Our Summer Guide to the best, must-watch TV and film

‘Tis the season of sport on TV, Euros 2020, Wimbledon and soon the Olympics. Normally I would not pen an article on best TV for summer as I would imagine that everyone, if they were not watching sport then they would be on holiday mode or soaking up the sun outside. However, as we are having a bit of a wet summer and the football and tennis are coming to an end, then I thought you might like some TV and film choices to while away those evenings.


My husband and I are gripped by this true story of infamous crime boss Bumpy Johnson. We started at the beginning of season 1 and season 2 has recently become available so 20 episodes to keep you entertained. Bumby Johnson, the gang boss who controls Harlem, and has recently finished serving an 11 year prison sentence in Alcatraz returns to find the neighbourhood he once ruled in shambles.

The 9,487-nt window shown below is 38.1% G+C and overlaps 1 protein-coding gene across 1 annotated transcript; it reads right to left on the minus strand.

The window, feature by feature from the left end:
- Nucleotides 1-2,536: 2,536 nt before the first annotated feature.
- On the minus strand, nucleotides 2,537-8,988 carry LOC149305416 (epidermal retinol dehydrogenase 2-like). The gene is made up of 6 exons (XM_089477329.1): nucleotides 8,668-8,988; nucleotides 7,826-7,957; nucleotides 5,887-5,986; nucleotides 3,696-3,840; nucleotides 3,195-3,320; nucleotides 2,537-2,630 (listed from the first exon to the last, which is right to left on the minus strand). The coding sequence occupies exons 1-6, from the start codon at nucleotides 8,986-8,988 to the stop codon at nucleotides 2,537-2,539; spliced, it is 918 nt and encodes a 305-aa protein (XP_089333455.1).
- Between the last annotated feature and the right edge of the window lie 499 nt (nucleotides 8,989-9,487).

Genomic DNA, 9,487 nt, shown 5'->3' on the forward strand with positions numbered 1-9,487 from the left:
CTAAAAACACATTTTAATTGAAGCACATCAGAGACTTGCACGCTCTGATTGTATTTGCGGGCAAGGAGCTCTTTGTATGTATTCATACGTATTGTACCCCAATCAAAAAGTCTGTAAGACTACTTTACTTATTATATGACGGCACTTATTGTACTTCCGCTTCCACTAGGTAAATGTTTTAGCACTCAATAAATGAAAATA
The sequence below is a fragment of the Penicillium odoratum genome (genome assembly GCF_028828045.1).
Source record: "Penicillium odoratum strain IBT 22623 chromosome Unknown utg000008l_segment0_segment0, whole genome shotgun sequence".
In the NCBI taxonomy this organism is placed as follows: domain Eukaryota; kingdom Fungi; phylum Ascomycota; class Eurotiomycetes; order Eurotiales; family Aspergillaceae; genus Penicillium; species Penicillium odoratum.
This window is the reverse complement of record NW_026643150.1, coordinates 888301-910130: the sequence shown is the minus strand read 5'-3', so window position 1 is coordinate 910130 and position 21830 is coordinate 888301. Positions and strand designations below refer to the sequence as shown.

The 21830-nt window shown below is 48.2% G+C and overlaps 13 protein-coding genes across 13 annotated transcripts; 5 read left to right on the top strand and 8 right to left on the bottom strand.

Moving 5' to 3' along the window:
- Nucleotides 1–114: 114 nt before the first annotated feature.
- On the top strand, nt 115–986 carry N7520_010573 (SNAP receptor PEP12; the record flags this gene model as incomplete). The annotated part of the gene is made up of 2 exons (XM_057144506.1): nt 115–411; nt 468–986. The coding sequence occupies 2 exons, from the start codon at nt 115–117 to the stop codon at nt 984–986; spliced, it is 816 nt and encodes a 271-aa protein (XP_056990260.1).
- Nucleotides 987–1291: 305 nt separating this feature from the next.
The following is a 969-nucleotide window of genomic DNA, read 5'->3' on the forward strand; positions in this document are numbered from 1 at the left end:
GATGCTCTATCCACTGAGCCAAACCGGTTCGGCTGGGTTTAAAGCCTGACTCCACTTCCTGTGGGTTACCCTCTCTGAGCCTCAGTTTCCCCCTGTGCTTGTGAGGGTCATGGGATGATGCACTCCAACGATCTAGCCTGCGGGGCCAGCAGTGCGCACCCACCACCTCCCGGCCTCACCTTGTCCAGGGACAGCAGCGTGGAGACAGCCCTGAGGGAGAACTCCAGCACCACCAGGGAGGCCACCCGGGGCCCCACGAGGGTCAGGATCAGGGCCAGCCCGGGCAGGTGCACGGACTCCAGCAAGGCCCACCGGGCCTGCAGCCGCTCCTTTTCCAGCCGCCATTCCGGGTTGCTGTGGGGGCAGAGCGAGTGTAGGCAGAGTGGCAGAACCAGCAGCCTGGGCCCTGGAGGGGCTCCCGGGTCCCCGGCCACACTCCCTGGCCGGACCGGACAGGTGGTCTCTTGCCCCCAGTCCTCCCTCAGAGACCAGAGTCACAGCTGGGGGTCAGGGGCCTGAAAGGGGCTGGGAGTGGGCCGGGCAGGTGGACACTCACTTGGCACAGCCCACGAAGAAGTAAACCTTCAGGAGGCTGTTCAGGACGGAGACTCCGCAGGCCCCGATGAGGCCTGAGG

The show’s central trinity – Johnson the gangster, Powell the congressman and Baptist pastor and Malcolm X the Muslim minister and revolutionary -are played by Forest Whitaker, Giancarlo Esposito and Nigel Thatch. And the main pleasure “Godfather of Harlem” affords, through five of its 10 episodes, is watching those actors go at it. Throw in a quirky performance by Vincent D’Onofrio as the mafia boss Vincent Gigante, Johnson’s primary antagonist, and there’s a high probability of entertainment at any given moment.

There are lots of side stories and some scenes involving torture so you may need to turn away.


This is a gritty show about a real-life Mexican drugs cartel. 

In 2011, a DEA operation in the small Mexican border town of Allende went wrong, causing the local cartel to set up shop and start slaughtering the town’s residents. The new drama Somos. is a fictionalization of that time period, told from the perspective of the residents whose lives were ripped apart.